Protest held over Chatham County absentee ballot count
SAVANNAH, Ga. (WTOC) - The Chatham County Board of Elections has certified the County’s June 9 election results, making the results official.
Around 61,000 ballots were cast, roughly twice as many votes as usual.
But before the certification, there was a protest outside the Board of Elections office to bring out what some of the absentee ballot counters say needs to be addressed.
“A couple of us was told that we were a little loud, that we couldn’t talk. How do you go 9 hours not talking? Who does that? If they can talk, we can talk,” said elections worker Tia Brightwell.
Tia Brightwell was one of a group of 10 women helping to process absentee ballots last weekend when she says they were told to leave. All 10 claim Democratic affiliation.
Organizers of Friday’s protest are concerned about the absentee ballot counting process, and says the team was not fairly balanced politically, racially or ideologically. The issues between absentee counters were apparent to several on the Chatham County Board of Elections.
“I attended counting nearly every day this week, and there was tension there, I will say that. There was tension. But it was not one-sided,” said Chatham County BOE member Marianne Heimes.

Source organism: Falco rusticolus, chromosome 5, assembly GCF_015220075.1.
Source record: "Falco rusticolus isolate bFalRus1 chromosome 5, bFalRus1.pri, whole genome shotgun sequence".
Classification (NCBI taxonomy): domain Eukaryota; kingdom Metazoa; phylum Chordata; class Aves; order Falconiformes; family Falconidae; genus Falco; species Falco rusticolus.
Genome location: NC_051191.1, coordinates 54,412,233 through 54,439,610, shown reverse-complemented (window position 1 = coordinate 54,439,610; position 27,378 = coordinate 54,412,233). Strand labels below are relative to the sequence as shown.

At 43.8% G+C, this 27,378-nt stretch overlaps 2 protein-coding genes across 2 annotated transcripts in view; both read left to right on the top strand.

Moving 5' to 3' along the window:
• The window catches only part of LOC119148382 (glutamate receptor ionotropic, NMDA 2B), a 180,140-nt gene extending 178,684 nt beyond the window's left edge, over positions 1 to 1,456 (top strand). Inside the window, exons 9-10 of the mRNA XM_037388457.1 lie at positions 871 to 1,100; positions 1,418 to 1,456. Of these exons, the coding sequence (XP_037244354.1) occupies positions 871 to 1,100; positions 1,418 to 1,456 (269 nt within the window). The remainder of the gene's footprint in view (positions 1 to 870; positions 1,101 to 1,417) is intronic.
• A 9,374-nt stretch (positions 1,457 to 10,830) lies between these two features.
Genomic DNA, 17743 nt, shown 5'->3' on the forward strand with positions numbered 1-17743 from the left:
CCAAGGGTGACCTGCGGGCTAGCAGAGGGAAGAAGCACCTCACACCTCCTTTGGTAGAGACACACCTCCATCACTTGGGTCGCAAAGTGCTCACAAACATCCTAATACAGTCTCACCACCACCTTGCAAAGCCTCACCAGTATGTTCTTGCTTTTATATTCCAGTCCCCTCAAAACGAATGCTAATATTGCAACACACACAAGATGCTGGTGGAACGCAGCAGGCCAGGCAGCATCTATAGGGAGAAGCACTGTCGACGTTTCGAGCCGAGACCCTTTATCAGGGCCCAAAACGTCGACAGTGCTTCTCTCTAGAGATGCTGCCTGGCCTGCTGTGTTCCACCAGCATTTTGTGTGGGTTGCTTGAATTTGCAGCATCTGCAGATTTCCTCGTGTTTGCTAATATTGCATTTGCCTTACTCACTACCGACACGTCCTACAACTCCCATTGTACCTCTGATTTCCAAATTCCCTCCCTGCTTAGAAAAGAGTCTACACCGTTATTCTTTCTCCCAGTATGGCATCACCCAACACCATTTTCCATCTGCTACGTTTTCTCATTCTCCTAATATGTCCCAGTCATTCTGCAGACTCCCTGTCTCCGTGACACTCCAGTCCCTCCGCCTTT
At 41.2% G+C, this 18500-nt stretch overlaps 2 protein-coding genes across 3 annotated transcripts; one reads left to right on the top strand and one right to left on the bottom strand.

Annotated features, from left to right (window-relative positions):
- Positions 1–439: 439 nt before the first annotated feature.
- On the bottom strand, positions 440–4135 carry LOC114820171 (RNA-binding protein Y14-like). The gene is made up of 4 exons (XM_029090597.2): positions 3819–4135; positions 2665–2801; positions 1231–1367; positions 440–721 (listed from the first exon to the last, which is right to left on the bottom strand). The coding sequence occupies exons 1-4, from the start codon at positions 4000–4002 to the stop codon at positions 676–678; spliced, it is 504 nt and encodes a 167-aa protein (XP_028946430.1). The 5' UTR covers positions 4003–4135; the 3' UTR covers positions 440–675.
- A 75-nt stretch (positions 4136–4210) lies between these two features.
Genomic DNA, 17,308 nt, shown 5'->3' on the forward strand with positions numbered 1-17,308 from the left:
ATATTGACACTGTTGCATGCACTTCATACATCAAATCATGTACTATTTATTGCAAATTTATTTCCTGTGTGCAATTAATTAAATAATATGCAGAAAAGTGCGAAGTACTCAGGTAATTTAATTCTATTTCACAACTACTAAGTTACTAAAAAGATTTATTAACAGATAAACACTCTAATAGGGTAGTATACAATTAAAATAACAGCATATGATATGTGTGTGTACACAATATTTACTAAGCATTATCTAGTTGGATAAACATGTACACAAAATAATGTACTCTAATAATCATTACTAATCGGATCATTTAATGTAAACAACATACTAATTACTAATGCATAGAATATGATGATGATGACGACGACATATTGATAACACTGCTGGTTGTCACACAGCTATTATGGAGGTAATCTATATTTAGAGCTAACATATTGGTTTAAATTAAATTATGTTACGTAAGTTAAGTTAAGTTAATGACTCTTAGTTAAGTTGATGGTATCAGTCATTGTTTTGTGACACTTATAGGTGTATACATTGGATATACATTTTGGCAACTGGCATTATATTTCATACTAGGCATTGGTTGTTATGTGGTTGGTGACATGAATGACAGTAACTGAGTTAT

Without detailing exactly what the tension was, Heimes admitted she thought it was partisan-related.
“I don’t have any idea what their affiliation is, and it doesn’t matter to me as long as they can count ballots and do it properly, and get along.”
Heimes added the Board has a lot of things to look into regarding the staff issues. Her fellow board member, Debbie Rauers, agreed.
“It’s melted down into something that’s made it an unpleasant situation for a lot of people who felt like they were pushed out of the process when they were doing the best they could with the information that they had,” said Rauers.
“I stand up and stand firm in the belief that the people who stood up here today have a point that needs to be heard and needs to be adhered to, and we need to do better,” Rauers continued.
Testimonies from the women who say they were forced out of the absentee ballot processing were also sent to Common Cause, the People’s Agenda and Georgia Democratic Party.
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